Yet Obama is oozing empathy compared with his attorney general, who last week called us “a nation of cowards” about race.

I've ignored the AG Holder remarks -- he's stepping on the administration's news cycle (and message).

We need leaders to help us through our crises, not provide us with crude evaluations of our character. And we don’t need sermons from liberal virtuecrats, anymore than from conservative virtuecrats.

I agree.

In the middle of all the Heimlich maneuvers required now — for the economy, Iran, Pakistan, Afghanistan, health care, the environment and education — we don’t need a Jackson/Sharpton-style lecture on race. Barack Obama’s election was supposed to get us past that.

Whether or not we need a Jackson/Sharpton-style lecture, we're going to get it [routinely]. Witness the frivolous discussion over the NY Post cartoon this week (which also stepped all over the administration's message and killed another news cycle -- I wonder what would happen if President Obama told Reverend Sharpton to simply shut up).

Wednesday, February 18, 2009

Terminology, and why it matters (Part 2)

Advice, from Copious Dissent, regarding words and phrases that we need to strike from our daily discourse. Well worth reading and sharing with others....

Copious Dissent - Your Daily Dose of Liberty

Terminology, and why it matters....

I watch The NewsHour with Jim Lehrer many nights for several reasons: the analysis is generally more thoughtful, and individual segments are longer, providing more context. There is a distinct leftist bent to the coverage, but it's not the shallow and superficial coverage available from the so-called broadcast networks or the shrill shoutfest at cable outlets such as MSNBC or CNN.

I had a few minutes, earlier this evening, to send a short note to the folks at The NewsHour with Jim Lehrer, which I'll share here:

Selection of terminology is important to clearly and concisely explain complex subjects, such as the economic situation facing our country (and the world). I'm bothered by a selection of terminology that obscures, intentionally or not, the source of the treasure that will be spent. For instance, one of tonight's stories has the following lede on your web site:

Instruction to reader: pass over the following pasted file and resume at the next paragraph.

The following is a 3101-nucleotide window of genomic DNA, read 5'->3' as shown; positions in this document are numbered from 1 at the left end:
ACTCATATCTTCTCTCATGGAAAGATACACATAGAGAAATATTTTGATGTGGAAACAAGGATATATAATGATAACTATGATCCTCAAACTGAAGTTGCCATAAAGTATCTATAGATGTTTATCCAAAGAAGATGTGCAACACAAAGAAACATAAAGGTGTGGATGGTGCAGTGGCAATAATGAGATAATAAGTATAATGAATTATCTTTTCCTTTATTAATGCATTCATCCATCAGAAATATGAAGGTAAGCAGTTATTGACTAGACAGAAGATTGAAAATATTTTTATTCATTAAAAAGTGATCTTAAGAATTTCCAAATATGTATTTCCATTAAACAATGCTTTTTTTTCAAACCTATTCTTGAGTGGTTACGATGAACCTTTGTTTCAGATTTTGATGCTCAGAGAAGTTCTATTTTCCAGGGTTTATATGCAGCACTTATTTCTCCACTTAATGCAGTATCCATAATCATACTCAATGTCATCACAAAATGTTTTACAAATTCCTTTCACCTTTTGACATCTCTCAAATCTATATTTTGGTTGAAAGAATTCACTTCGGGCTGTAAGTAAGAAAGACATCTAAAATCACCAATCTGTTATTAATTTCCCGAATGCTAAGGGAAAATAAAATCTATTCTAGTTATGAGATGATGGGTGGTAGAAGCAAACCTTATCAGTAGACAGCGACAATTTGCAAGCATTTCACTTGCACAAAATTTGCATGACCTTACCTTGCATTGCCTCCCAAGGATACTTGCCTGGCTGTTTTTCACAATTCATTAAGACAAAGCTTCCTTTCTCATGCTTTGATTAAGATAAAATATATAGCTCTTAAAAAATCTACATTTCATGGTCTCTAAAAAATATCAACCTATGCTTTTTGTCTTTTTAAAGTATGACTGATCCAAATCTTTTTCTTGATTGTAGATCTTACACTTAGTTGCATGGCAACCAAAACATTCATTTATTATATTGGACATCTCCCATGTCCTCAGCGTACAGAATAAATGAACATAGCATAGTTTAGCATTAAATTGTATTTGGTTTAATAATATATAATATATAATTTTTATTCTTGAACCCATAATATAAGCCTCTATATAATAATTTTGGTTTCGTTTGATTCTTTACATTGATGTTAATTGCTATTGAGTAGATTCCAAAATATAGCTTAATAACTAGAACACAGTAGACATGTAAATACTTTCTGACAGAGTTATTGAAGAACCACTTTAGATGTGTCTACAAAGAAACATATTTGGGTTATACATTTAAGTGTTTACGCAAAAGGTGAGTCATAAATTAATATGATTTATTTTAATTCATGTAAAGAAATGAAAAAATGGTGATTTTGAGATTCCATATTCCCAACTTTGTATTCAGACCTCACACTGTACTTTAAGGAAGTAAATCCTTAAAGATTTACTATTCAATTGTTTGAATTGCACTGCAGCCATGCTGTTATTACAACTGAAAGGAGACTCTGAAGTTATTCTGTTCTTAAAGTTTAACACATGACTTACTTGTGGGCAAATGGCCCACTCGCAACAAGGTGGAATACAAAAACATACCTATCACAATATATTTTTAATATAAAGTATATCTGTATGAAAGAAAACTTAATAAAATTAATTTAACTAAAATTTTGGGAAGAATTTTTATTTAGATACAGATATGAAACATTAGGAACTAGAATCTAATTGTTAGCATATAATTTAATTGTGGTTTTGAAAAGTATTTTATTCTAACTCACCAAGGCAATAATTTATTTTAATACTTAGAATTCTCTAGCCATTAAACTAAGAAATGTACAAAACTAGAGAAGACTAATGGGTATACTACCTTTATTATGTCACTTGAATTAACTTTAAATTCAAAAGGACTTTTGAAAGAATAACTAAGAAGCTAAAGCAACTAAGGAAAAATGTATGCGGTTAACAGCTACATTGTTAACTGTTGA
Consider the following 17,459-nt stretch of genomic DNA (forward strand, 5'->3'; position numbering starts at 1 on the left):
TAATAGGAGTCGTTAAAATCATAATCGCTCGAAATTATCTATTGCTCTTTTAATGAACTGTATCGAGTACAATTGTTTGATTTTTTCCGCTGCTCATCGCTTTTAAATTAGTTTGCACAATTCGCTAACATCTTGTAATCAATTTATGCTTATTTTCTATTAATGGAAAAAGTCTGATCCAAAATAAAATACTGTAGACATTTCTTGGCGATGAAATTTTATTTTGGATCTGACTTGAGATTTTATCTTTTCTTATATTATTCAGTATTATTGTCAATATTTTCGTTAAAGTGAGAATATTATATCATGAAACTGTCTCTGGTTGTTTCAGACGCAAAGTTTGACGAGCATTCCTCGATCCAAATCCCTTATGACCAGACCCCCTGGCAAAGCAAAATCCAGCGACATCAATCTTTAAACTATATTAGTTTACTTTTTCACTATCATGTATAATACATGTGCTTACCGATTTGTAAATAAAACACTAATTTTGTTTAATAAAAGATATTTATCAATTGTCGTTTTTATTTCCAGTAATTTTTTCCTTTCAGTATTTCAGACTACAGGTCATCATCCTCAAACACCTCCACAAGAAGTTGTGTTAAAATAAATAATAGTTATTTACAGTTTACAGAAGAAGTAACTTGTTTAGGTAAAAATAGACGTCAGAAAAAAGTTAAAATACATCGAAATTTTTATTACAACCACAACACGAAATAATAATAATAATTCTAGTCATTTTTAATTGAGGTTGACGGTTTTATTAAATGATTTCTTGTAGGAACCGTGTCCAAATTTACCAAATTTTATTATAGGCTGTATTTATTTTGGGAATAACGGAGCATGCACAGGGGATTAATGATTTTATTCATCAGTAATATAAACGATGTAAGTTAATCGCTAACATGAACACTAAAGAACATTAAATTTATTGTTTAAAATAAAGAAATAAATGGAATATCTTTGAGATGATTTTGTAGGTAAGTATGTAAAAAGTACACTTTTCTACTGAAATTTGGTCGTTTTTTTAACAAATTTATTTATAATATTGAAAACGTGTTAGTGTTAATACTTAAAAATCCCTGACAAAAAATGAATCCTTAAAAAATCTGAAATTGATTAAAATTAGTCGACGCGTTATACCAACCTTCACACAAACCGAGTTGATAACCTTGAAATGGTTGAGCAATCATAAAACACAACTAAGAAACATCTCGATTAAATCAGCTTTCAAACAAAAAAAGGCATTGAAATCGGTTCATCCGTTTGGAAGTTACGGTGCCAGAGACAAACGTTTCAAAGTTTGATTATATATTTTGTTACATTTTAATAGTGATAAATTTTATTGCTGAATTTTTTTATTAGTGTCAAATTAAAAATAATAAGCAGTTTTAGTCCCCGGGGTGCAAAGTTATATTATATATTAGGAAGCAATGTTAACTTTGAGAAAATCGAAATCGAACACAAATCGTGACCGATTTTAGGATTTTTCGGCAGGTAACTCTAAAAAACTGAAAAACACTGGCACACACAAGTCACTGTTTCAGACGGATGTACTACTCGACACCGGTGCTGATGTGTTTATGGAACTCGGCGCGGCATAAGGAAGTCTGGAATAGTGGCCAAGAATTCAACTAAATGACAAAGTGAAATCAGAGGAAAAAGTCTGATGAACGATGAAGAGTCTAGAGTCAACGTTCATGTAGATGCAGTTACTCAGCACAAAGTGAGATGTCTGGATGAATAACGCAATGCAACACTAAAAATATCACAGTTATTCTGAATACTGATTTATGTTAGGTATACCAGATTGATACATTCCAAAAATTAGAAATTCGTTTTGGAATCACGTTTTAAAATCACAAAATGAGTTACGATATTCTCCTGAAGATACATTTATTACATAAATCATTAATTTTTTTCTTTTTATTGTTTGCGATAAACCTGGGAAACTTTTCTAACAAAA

"Nine weeks after automakers made their first plea to Congress for emergency aid, General Motors and Chrysler submitted new restructuring strategies and requests for additional federal funds that could bring the government's total tab to $39 billion."

Use of the term "federal funds" obscures the fact that funding will come from two sources: taxpayers and bondholders. While bondholders are important, and have a critical stake in the problem, taxpayers will bear the full brunt of any decisions made to "stimulate" the economy. Additionally, the phrase "government's total tab" can easily be interpreted by inattentive citizens as being somehow different from "taxpayer's total tab". Using the more accurate phrase will help avoid misinterpretation, and continue to remind taxpayers that they (and not "the government") are picking up the tab here, and are accountable for the decisions made by their elected representatives.

By the way, "bailing out" General Motors and Chrysler is a bad economics and bad public policy. It was a bad idea in December, and it's a bad idea now. Taxpayer intervention in market forces that are trying to establish the fair value of these companies will postpone (and increase the cost) of the inevitable.

Sunday, February 8, 2009

Nelson County, VA

Two beautiful days in Nelson County, this weekend. The pond was still frozen from the last few weeks of chilly weather, but I was able to break the ice up this afternoon, to give the fish a break (and a little O2).
Posted by Picasa